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Paradoxically, the patients express gratitude to those who are in fact responsible for perpetuating their torment. They thank the physicians, psychiatrists and surgeons because they know that they were well intentioned - and often they were doing what the patients themselves most fervently requested - but they may, one and all, be deluded in believing that these "treatments" could ever work. They simply cannot. the problem is in the mind and the mind must be helped, not drugged or confused by allowing consequence to be separated from cause.

Successful treatment of body dysmorphia has to be directed towards the perception defect itself. As with alcoholism, drug addiction and other addictive or compulsive behaviours, the perception defect is the central psychopathology: the damaging behaviour is secondary. We have to work to change the "why" of the illness rather than the "what" or "how much" or "when". This principle shows the fallacy of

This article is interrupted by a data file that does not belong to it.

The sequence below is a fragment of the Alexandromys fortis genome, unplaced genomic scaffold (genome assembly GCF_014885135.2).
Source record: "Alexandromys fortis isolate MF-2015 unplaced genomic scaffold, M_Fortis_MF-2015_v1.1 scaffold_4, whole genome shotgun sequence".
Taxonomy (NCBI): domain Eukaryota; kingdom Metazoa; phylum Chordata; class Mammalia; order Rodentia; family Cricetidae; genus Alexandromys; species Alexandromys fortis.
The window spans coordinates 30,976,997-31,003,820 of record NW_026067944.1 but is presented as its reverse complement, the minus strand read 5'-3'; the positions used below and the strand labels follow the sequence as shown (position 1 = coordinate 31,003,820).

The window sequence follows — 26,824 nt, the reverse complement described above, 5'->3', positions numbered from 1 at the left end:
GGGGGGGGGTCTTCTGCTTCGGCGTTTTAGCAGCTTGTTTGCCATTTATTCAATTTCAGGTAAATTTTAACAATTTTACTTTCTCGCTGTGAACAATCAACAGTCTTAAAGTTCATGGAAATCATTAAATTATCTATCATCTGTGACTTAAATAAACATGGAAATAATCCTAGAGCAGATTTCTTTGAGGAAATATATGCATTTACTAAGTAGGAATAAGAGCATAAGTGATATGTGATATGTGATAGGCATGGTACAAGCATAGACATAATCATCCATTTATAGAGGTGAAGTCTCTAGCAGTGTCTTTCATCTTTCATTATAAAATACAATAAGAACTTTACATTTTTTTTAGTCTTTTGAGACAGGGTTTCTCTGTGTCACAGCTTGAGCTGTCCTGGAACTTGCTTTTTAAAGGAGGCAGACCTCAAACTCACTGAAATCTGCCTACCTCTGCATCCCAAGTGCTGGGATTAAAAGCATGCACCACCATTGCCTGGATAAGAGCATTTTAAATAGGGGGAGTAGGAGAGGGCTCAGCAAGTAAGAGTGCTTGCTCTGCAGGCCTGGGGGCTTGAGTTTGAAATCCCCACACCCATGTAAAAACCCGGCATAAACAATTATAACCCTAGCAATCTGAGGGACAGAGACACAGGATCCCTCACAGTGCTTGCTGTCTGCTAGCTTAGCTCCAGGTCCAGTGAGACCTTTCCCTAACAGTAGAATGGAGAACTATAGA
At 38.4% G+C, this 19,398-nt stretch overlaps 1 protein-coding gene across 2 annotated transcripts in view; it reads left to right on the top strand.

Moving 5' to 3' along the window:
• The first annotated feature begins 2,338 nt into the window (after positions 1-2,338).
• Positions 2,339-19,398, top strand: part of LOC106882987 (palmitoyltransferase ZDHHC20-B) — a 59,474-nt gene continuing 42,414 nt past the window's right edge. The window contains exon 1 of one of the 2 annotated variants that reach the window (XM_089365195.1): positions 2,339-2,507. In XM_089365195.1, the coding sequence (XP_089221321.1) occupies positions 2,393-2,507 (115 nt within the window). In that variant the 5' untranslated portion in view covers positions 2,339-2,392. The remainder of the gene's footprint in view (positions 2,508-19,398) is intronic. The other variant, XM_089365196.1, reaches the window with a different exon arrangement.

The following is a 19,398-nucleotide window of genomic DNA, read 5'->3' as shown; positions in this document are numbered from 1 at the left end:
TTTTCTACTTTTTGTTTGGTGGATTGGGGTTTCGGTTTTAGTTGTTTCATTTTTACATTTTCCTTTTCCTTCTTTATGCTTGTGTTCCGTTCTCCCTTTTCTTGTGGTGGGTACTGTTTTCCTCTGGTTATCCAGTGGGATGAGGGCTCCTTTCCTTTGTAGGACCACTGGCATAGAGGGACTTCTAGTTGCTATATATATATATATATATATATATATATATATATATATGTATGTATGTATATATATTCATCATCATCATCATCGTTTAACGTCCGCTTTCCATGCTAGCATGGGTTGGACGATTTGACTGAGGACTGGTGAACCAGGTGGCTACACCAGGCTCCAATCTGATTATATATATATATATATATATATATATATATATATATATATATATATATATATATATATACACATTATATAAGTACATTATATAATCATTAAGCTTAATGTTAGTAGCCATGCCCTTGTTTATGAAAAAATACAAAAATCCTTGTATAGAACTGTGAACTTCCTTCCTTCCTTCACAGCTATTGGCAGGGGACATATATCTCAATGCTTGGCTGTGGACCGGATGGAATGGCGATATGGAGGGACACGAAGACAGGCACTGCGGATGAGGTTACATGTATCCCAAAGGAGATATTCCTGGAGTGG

"sensible drinking" programmes for alcoholism and "harm-minimisation" programmes for addiction. Correspondingly, the treatment of patients suffering from eating disorders has to look behind the "what" and "when" and "how often" to the "why". The "why" of body dysmorphia is generally as much misunderstood as the "why" of truancy. Children who run away from school are often not running away from something - such as bullying - but running towards something else. Some of them may be running away from unpleasant circumstances in school but all of them will be running towards a feeling of safety or a sense of need to do something (such as helping to protect mother) that is considered more important than staying at school.

On this same principle, patients with body dysmorphia are not running away from a bad image but trying to run towards a sense of perfection. Seen in this light, it is

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